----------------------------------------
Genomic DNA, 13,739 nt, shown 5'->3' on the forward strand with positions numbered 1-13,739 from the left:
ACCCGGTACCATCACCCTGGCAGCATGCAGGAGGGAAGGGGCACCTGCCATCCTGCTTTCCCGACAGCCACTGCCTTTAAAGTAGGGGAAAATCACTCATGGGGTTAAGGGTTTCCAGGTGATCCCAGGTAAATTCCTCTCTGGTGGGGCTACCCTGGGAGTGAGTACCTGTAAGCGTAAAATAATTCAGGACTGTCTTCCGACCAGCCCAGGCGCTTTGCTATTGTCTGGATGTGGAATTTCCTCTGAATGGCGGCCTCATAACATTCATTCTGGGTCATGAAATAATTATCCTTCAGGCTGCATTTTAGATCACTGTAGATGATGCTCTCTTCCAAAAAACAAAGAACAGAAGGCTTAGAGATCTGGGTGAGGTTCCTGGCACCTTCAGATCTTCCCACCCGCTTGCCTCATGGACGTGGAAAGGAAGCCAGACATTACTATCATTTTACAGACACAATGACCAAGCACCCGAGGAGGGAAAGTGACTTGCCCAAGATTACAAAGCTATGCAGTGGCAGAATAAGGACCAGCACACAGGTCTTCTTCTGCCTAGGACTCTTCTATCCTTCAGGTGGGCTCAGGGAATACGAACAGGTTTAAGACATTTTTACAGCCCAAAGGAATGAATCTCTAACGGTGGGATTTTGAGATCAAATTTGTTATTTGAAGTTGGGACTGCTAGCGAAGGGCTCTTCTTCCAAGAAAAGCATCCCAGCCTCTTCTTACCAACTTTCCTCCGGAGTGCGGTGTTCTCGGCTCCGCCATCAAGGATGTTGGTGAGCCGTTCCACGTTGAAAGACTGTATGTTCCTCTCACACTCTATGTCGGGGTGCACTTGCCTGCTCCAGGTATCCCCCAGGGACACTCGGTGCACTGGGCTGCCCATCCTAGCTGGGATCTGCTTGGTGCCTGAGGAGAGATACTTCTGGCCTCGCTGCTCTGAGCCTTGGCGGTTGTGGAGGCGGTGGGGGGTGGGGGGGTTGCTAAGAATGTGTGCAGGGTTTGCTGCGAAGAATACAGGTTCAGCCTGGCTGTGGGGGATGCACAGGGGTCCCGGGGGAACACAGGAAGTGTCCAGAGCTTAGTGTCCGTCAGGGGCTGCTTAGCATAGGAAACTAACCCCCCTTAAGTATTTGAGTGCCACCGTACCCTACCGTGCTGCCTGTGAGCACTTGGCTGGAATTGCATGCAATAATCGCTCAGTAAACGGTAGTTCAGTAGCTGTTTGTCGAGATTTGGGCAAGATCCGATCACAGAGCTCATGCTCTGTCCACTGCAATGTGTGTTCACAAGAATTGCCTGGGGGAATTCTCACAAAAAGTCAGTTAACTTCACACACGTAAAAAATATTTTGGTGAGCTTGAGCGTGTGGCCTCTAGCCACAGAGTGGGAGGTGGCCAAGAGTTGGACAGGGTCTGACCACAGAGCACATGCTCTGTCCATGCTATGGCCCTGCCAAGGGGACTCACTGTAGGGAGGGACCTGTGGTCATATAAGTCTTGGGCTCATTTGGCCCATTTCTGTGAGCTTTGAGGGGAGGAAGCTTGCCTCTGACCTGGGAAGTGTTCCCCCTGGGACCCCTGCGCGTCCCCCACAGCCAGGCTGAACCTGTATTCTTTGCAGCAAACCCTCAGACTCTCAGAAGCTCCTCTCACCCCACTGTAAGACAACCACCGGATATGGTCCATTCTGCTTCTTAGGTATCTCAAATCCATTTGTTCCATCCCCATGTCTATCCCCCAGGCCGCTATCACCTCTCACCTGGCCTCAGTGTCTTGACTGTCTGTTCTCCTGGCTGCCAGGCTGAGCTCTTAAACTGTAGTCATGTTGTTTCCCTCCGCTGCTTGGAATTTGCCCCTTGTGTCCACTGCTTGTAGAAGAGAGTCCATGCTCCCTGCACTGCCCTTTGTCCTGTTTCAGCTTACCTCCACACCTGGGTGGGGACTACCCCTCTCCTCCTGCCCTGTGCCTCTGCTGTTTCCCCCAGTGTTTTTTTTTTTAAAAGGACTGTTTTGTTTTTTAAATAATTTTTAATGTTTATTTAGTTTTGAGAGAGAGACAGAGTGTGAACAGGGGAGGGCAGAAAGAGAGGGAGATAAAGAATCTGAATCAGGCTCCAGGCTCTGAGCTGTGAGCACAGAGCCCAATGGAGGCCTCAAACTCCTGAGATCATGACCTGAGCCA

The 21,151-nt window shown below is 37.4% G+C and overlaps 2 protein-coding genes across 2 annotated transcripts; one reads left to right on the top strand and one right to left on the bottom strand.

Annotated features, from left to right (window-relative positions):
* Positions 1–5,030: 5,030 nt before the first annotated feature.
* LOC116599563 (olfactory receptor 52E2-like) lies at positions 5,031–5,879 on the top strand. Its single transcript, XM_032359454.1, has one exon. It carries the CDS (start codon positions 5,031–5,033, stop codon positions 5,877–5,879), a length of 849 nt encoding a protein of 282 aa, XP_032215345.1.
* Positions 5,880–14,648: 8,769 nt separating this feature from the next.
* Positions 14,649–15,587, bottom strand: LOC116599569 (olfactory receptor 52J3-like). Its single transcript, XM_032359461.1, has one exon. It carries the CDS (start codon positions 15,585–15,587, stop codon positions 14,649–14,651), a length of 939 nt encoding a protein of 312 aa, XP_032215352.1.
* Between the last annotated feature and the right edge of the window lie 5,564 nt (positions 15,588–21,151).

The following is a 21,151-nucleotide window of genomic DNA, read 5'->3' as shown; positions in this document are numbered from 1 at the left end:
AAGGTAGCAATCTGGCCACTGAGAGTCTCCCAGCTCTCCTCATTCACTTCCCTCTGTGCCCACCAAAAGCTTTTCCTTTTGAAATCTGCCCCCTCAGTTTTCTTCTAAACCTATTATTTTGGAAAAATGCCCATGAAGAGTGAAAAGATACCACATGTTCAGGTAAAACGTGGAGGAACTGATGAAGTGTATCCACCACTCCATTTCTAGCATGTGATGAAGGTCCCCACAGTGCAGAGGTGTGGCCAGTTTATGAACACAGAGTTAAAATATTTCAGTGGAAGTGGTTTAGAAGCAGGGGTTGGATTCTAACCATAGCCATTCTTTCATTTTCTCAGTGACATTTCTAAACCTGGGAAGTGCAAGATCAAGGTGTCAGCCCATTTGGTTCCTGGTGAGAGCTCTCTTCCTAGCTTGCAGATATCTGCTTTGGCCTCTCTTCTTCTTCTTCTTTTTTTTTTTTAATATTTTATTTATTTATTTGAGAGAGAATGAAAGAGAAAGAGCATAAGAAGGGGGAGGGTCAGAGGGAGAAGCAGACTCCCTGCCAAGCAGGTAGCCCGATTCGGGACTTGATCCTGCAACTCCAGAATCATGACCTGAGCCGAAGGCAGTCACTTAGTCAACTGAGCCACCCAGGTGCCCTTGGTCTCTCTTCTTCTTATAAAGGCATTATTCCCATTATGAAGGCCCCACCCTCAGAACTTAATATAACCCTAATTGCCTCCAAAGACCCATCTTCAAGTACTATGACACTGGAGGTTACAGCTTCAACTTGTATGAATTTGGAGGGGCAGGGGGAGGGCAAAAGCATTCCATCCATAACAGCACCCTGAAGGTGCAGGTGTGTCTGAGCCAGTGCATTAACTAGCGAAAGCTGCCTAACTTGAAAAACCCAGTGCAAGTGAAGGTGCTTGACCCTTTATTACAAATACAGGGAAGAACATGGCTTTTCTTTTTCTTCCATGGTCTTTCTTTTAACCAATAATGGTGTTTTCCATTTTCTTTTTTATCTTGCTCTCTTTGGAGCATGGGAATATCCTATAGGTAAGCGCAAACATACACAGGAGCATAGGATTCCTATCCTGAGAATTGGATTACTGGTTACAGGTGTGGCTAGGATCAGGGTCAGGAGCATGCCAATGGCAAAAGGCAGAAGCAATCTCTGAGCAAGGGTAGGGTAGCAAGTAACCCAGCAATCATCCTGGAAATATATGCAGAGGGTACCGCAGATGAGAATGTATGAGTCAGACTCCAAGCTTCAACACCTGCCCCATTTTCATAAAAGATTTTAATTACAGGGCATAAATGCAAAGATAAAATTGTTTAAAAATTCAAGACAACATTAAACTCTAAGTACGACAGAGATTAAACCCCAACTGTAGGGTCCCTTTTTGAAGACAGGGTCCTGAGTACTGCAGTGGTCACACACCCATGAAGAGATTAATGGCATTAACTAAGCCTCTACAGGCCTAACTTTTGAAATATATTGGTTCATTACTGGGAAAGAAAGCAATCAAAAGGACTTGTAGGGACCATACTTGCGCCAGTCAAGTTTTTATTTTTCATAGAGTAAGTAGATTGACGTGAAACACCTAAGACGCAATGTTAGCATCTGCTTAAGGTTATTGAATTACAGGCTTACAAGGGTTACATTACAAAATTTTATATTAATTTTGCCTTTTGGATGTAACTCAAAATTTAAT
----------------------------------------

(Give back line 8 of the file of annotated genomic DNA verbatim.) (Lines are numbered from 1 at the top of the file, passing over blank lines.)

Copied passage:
* Positions 14,649–15,587, bottom strand: LOC116599569 (olfactory receptor 52J3-like). Its single transcript, XM_032359461.1, has one exon. It carries the CDS (start codon positions 15,585–15,587, stop codon positions 14,649–14,651), a length of 939 nt encoding a protein of 312 aa, XP_032215352.1.